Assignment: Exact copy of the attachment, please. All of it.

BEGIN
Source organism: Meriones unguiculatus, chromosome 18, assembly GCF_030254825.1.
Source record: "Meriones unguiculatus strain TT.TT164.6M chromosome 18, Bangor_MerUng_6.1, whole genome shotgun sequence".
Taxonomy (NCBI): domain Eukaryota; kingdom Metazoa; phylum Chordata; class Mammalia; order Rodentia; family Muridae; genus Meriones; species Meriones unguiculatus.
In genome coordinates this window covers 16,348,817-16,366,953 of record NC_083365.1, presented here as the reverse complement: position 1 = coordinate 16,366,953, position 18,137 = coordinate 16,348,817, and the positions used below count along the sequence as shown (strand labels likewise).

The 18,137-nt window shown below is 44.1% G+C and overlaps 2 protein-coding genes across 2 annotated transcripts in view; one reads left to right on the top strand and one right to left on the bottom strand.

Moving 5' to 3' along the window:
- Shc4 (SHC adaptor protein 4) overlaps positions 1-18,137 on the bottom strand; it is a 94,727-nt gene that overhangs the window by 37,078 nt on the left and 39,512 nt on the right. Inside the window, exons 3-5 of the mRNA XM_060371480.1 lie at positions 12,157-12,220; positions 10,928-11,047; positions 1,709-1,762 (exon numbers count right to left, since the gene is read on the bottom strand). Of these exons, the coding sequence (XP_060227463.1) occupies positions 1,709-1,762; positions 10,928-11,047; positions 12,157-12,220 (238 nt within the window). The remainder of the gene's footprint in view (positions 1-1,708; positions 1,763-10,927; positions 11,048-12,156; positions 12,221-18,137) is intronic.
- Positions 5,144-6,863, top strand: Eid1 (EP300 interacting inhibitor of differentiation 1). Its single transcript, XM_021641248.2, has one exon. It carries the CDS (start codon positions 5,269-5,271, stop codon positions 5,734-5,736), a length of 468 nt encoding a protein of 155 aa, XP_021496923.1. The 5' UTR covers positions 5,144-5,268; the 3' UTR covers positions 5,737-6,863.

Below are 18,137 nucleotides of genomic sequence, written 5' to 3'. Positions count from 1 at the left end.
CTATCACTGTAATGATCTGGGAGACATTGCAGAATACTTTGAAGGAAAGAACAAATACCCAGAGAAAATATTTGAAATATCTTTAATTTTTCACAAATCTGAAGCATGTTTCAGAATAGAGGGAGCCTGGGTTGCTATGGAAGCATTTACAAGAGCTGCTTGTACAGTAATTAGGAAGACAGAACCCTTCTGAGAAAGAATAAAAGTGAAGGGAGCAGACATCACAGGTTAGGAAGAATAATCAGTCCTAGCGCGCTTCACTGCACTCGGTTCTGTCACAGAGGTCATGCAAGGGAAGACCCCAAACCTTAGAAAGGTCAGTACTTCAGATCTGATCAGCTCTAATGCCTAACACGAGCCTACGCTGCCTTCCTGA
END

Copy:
Source organism: Meriones unguiculatus, chromosome 18, assembly GCF_030254825.1.
Source record: "Meriones unguiculatus strain TT.TT164.6M chromosome 18, Bangor_MerUng_6.1, whole genome shotgun sequence".
Taxonomy (NCBI): domain Eukaryota; kingdom Metazoa; phylum Chordata; class Mammalia; order Rodentia; family Muridae; genus Meriones; species Meriones unguiculatus.
In genome coordinates this window covers 16,348,817-16,366,953 of record NC_083365.1, presented here as the reverse complement: position 1 = coordinate 16,366,953, position 18,137 = coordinate 16,348,817, and the positions used below count along the sequence as shown (strand labels likewise).

The 18,137-nt window shown below is 44.1% G+C and overlaps 2 protein-coding genes across 2 annotated transcripts in view; one reads left to right on the top strand and one right to left on the bottom strand.

Moving 5' to 3' along the window:
- Shc4 (SHC adaptor protein 4) overlaps positions 1-18,137 on the bottom strand; it is a 94,727-nt gene that overhangs the window by 37,078 nt on the left and 39,512 nt on the right. Inside the window, exons 3-5 of the mRNA XM_060371480.1 lie at positions 12,157-12,220; positions 10,928-11,047; positions 1,709-1,762 (exon numbers count right to left, since the gene is read on the bottom strand). Of these exons, the coding sequence (XP_060227463.1) occupies positions 1,709-1,762; positions 10,928-11,047; positions 12,157-12,220 (238 nt within the window). The remainder of the gene's footprint in view (positions 1-1,708; positions 1,763-10,927; positions 11,048-12,156; positions 12,221-18,137) is intronic.
- Positions 5,144-6,863, top strand: Eid1 (EP300 interacting inhibitor of differentiation 1). Its single transcript, XM_021641248.2, has one exon. It carries the CDS (start codon positions 5,269-5,271, stop codon positions 5,734-5,736), a length of 468 nt encoding a protein of 155 aa, XP_021496923.1. The 5' UTR covers positions 5,144-5,268; the 3' UTR covers positions 5,737-6,863.

Below are 18,137 nucleotides of genomic sequence, written 5' to 3'. Positions count from 1 at the left end.
CTATCACTGTAATGATCTGGGAGACATTGCAGAATACTTTGAAGGAAAGAACAAATACCCAGAGAAAATATTTGAAATATCTTTAATTTTTCACAAATCTGAAGCATGTTTCAGAATAGAGGGAGCCTGGGTTGCTATGGAAGCATTTACAAGAGCTGCTTGTACAGTAATTAGGAAGACAGAACCCTTCTGAGAAAGAATAAAAGTGAAGGGAGCAGACATCACAGGTTAGGAAGAATAATCAGTCCTAGCGCGCTTCACTGCACTCGGTTCTGTCACAGAGGTCATGCAAGGGAAGACCCCAAACCTTAGAAAGGTCAGTACTTCAGATCTGATCAGCTCTAATGCCTAACACGAGCCTACGCTGCCTTCCTGA